jurisdiction. When a lack of jurisdiction has been pleaded then even if the fraud has not been proved
then also the suit is maintainable and the bar created under Section 18 of the Act has got no bearing
in the present suit itself. Then a point has been raised regarding the suit being barred for
non-impleading the Anchal Adhikari as necessary party to the suit inasmuch as a fraud has been
alleged then such fraud can only be answered effectively by Anchal Adhikari alone and
non-impleading him as a party-defendant in the suit, the present suit should be dismissed for
non-impleading of necessary party. This is a new plea taken for the first time before this Court.
Neither this was there in the pleadings nor any issue was framed to that effect nor the same has been
pleaded before the Court below at any point of time. So in the second appeal such sort of submission
cannot be entertained. On factual aspect also as the suit has been framed, the Anchal Adhikari
cannot be said to be a necessary party in the suit. A proceeding has been initiated for issuance of
basgitparcha by the Anchal Adhikari and such proceeding was found to be without jurisdiction and
hence, this plea of impleading of necessary party has got no force.
10. The last point urged is about limitation. It is submitted that Article 100 of the Limitation Act is
attracted in the present suit as the basgitparcha issued in the year 1980 has been challenged in the
year 1986 when under Article 100 only one year limitation is there. Learned first appellate Court by
implication of Section 14 of the Limitation Act held that the suit is not barred by limitation. I am
also of the same opinion as submitted by Mr. Dwivedi that Section 14 of the Limitation Act has got
no application in the present circumstances and Section 14 of the Limitation Act cannot give any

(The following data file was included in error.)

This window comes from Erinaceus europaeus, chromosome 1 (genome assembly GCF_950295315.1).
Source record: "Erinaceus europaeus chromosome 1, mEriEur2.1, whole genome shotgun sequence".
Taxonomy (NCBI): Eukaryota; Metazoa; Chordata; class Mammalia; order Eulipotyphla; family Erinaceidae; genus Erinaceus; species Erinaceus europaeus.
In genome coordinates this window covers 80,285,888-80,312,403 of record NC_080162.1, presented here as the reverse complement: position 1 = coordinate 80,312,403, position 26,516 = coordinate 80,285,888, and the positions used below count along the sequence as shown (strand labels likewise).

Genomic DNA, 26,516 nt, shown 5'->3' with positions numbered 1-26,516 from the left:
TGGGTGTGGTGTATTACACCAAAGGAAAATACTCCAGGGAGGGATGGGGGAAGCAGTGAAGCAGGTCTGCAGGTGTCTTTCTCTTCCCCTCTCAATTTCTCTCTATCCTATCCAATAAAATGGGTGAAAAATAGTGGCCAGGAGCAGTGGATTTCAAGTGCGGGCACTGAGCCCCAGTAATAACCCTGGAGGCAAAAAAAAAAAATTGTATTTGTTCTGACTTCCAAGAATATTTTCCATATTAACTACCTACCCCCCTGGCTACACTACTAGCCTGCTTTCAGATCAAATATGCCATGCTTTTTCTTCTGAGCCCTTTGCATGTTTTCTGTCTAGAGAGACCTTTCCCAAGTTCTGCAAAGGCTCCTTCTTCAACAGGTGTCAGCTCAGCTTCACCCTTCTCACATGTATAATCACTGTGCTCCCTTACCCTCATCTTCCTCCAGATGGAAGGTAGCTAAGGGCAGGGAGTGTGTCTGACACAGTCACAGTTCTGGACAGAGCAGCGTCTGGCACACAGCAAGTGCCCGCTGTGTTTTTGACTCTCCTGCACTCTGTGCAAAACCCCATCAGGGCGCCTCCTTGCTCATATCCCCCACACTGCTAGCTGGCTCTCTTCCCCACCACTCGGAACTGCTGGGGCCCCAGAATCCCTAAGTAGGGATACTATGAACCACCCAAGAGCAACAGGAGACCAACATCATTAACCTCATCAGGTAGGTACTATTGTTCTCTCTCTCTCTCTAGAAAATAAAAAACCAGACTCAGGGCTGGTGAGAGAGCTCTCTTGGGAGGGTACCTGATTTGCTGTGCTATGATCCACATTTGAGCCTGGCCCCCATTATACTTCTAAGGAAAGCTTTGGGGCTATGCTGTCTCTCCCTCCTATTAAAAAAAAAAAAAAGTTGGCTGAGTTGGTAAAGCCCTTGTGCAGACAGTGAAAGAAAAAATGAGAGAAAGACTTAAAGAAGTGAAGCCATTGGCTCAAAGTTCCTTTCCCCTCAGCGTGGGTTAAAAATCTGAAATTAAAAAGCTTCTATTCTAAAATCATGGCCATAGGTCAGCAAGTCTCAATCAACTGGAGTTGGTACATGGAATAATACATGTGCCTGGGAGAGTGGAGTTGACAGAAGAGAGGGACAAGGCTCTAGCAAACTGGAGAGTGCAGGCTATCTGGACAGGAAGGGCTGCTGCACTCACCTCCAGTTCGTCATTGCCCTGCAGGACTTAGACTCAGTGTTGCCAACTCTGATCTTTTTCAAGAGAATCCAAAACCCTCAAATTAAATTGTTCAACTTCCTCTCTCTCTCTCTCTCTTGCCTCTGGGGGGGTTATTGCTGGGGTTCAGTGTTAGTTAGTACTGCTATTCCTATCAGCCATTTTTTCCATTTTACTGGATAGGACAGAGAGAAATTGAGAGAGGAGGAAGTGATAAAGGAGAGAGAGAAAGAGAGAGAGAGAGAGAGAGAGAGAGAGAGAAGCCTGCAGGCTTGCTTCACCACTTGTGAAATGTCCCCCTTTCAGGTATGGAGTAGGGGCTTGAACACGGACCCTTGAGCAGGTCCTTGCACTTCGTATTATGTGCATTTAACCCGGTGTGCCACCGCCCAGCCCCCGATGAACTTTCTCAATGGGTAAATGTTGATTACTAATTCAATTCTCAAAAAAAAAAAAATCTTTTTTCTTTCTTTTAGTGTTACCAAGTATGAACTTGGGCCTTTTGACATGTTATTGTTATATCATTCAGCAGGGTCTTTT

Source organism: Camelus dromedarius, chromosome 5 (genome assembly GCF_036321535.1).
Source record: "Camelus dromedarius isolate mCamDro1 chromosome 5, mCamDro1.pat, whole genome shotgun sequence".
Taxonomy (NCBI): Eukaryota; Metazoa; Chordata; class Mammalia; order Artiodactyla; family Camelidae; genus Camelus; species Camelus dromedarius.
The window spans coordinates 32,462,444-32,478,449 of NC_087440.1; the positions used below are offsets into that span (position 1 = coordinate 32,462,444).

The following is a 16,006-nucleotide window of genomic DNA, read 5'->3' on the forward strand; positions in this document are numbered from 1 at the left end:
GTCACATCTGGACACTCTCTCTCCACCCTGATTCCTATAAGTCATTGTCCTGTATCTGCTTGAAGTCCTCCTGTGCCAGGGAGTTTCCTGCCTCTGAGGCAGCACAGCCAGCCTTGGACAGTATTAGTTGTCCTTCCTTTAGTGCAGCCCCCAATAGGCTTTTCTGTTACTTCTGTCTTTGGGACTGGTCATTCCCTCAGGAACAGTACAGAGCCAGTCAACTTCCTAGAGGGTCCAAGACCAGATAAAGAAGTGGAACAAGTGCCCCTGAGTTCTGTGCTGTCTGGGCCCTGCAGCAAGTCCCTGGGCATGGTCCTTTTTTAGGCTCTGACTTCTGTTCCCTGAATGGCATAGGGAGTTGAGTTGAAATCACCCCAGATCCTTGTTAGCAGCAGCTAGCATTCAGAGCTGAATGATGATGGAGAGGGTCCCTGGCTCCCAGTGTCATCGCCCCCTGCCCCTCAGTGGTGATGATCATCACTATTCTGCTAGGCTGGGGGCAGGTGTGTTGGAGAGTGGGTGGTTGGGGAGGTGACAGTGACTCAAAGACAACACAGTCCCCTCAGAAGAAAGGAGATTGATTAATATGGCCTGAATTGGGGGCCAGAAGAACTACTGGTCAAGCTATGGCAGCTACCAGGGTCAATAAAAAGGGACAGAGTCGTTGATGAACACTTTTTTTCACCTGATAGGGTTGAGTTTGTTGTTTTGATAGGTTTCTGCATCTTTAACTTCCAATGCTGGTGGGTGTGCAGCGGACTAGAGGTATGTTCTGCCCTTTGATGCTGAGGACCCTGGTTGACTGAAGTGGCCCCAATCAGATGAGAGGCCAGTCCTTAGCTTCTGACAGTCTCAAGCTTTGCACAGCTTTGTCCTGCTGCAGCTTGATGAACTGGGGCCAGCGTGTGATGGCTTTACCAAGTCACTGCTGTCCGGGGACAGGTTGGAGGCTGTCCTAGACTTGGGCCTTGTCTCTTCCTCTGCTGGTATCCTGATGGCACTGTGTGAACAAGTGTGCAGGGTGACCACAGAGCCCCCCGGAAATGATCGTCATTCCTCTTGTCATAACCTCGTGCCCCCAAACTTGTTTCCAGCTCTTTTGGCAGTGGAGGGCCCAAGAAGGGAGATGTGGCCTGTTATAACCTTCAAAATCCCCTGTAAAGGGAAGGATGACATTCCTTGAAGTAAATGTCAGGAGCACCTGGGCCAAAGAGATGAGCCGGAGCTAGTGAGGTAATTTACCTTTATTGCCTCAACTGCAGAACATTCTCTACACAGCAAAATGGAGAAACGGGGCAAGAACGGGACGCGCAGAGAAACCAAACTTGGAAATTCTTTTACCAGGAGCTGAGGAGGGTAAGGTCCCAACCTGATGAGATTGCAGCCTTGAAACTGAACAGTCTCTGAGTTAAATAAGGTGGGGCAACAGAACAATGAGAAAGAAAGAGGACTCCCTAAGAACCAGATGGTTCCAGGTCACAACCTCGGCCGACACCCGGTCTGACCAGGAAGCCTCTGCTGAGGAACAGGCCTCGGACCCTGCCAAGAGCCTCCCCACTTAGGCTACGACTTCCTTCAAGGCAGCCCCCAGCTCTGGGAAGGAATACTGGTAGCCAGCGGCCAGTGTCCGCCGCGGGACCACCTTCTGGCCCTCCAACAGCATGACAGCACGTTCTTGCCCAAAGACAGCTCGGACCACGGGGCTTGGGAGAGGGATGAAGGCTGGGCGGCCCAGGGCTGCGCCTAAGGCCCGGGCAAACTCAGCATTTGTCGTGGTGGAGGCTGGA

relief to the plaintiff for extending the limitation period as provided under Article 100 of the
Limitation Act. Now the question first of all remains whether Article 100 of the Limitation Act could
be attracted in the present case or not. As I have already stated that the suit, as has been framed, is
in the form of recovery of possession of the plaintiffs with a further declaration that the issuance of
basgitparcha in favour of defendant No. 2 would not affect in any way of the title and possession of
the plaintiffs. The relief claimed should be construed as a whole and not isolated regarding the
declaration of the basgitparcha to be illegal void etc. etc. For recovery of possession of the plaintiffs
and not affecting the same by issuance of parcha in favour of defendant-appellant cannot in any way
attract the provisions of Article 100 of the Limitation Act. Moreover, it appears that the issue of
limitation has been given go-by by the defendants before the original Court but they pressed it
before the first appellate Court and also before the second appellate Court. It may band stated that
when statutory bar is there even if the same is not pressed, it remains the duty of the Court to see
whether the statutory bar creates effect on the suit itself or not, I have already stated that from the
frame of the suit I do not find that Article 100 of the Limitation Act is attracted in the present suit
and the question of Section 14 of the Limitation Act would not come in any way to create any
extension to the limitation as provided under Article 100 of the Limitation Act rather the suit as
framed cannot be barred under the provisions of the Limitation Act because the limitation as per the
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frame of the suit would run from the date. When alleged dispossession is there and in that way the
suit is within the limitation. Moreover, when it has been held and also found by this Court that
issuance of parcha is without jurisdiction then it remains a non est in the eye of law and hence, when
a thing is non est in the eye of law seeking of its implementation to be invalid cannot have any
specific limitation as contemplated under Article 100 of the Limitation Act. A document having lack
of jurisdiction is non est in the eye of law and, hence, the question of limitation does not come in
and for that reason the plaintiffs have not pressed the question of limitation before the original
Court. On scrutiny of the judgments of the Courts below and the lower Court records I fully agree
with the decisions arrived at by the first appellate Court. The question of law as has been evolved
and submitted from the side of the appellant have got no bearing in the present suit and practically
no substantial question of law is involved.
11. However, I have discussed the points as raised from the side of the defendant-appellant as
mentioned above and then come to the finding that this second appeal has got no force. Hence, the
same is dismissed holding thereby the judgment and decree of the first appellate Court to be
affirmed. However, in the facts and circumstances, no cost is awarded in the second appeal to either
of the parties.